November 23, 2012
Could you be a foster carer?
There is a shortage of foster carers in the UK, with The Telegraph reporting that 9,000 new foster homes are urgently needed. Fostering agencies are particularly keen to attract carers from the LGBT community as they represent a huge potential resource, yet are largely underrepresented as carers.
In light of these findings, Rosie Hayes spoke to bestselling author Cathy Glass who supports LGBT fostering and gave a wonderful insight into the life of a foster carer.
Cathy is a divorced mother of three. Over the past 25 years she has cared for around 100 foster children as well as authoring 15 bestselling books which have sold over 1.4 million copies. Additionally, she provides training to other foster carers and spends up to four hours a day corresponding with her fans. It would be easy to imagine she also wears a superhero cape and can fly to the moon, but Cathy is refreshingly down to earth.
She does, occasionally read or watch television, although finding the time to have a relationship has proved a little tricky; “It would take a very understanding person to take me on with everything going on in my life”, she jokes before adding, “I might think about having a relationship when I retire”.
Since her book Damaged, the true story of a foster child who suffered horrific abuse at the hands of a paedophile ring, was published in 2007 Cathy Glass, has become a household name.
Each of her books tell the story of a child she has fostered; the reason they came into care, the behaviours and disclosures that occur while they live with her and the resolution of the children being returned to their natural family or being adopted.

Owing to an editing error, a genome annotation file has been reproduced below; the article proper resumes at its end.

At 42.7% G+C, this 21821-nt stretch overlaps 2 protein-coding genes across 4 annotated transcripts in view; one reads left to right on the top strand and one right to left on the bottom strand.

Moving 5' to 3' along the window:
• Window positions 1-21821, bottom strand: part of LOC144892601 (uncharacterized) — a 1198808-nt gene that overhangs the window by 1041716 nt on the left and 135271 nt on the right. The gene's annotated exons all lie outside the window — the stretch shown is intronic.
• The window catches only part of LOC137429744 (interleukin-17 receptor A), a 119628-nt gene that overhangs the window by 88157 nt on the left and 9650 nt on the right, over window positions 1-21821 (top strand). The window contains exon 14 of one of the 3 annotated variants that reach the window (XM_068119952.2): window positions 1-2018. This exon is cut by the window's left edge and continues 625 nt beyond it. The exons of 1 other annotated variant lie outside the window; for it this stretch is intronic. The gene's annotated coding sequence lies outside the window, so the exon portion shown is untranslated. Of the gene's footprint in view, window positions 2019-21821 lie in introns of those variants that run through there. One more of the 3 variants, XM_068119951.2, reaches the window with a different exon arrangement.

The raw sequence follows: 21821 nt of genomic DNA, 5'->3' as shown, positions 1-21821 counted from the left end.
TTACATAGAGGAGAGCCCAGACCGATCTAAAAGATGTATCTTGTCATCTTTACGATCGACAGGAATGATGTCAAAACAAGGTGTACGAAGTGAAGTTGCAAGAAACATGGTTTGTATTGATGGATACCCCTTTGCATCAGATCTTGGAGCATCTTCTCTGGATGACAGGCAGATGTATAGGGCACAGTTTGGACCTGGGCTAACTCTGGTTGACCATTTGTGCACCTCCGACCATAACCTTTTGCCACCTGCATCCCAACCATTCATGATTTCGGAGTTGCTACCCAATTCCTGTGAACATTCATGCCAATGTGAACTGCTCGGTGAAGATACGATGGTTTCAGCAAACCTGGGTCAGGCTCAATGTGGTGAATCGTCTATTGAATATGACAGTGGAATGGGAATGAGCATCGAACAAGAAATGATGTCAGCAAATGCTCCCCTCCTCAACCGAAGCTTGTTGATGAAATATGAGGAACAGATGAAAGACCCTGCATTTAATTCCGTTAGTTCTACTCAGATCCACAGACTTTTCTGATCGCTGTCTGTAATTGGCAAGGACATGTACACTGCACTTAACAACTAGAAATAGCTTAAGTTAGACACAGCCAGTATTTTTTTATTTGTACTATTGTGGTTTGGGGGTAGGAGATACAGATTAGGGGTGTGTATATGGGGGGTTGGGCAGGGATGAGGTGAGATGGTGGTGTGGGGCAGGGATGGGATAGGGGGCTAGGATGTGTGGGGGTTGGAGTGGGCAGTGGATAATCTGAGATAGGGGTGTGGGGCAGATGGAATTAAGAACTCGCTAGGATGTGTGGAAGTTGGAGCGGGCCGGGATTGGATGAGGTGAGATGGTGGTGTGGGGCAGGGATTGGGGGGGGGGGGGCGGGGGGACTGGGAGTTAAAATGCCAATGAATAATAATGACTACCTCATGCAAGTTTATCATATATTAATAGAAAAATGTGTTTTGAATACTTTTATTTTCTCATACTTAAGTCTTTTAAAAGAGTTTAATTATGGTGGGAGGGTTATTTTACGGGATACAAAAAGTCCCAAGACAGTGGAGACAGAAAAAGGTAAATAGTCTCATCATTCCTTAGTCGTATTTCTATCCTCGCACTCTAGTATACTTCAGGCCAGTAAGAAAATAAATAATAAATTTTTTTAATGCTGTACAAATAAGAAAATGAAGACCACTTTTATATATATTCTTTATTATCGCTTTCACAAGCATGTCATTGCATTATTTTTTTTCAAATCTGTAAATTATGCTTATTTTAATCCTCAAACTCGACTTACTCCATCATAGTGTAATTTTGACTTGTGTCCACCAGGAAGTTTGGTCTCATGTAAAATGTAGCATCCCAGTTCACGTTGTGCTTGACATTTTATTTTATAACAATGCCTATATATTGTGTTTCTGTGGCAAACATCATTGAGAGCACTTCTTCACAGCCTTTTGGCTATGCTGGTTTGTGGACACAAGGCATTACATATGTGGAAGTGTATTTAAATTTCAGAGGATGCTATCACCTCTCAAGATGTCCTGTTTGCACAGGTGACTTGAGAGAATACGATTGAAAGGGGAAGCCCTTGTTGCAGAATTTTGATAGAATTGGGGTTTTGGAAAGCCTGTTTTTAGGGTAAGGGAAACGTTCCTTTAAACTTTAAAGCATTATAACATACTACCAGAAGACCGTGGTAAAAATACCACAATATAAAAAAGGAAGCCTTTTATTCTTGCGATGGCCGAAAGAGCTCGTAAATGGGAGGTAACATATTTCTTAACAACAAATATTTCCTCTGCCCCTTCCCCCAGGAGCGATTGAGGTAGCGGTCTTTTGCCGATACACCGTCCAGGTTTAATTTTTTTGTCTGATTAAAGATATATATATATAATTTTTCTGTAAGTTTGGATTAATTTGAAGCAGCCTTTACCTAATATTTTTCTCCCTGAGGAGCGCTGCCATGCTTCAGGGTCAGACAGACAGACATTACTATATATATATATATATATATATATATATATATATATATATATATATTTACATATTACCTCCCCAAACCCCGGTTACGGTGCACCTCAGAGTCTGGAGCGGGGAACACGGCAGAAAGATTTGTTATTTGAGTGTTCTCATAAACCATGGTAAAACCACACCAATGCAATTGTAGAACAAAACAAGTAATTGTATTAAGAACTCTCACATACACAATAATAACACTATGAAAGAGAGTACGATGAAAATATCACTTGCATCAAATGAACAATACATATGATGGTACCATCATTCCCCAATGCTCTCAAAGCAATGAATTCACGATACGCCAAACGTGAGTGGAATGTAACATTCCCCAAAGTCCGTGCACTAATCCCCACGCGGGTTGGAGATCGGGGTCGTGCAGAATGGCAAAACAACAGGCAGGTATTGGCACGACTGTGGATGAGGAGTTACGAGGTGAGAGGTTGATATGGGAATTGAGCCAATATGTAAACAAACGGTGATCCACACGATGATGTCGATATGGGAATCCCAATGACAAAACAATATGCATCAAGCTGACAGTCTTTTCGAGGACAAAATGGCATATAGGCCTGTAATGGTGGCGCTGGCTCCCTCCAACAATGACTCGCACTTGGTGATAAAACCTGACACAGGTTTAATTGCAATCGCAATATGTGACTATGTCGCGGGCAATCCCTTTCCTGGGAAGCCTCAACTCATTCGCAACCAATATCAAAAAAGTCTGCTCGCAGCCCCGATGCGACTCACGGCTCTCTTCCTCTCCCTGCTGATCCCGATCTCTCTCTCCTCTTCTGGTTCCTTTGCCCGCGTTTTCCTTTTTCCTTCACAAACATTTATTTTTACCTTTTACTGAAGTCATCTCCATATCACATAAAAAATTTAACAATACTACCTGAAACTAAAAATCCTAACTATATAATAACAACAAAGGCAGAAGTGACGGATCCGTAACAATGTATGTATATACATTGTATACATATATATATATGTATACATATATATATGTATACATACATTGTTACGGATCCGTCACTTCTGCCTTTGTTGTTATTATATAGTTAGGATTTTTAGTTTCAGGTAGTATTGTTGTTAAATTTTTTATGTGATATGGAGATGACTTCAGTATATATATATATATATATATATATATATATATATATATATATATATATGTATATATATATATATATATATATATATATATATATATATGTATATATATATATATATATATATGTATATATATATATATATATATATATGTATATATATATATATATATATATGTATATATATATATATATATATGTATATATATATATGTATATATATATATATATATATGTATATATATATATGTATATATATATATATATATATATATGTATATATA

Cathy believes sexuality is irrelevant when fostering and knows a lesbian couple who have fostered successfully for 15 years. She she suggests interested carers apply to an agency that already has same sex couples on their register, as they are likely to be the most supportive.
Cathy writes under a pseudonym and changes all names in her books to protect the identities of her foster children, meaning none of the children featured in the books, or any of their parents, have identified themselves. Her secret identity as a bestselling author is only known to her three adult children, who “take it in their stride”. She would like to think they are proud of her, but they rarely get a chance to discuss it.
Her style comes under the genre “Inspirational memoir” (rather disparagingly nicknamed “misery lit” by the publishing industry), yet her books differ, and have large appeal, because they are written from her perspective and not the child’s. Although the subject matter is dark, Cathy manages to make each story a heart-warming read.
“I focus on the optimistic outcome of the care order” explains Cathy, “unfortunately it just isn’t possible for some children to be returned to their mothers but in some instances, like in the case of Aimee (the girl described in her book Another Forgotten Child) a child will go and live with relatives who are able to provide them with a stable and loving home”.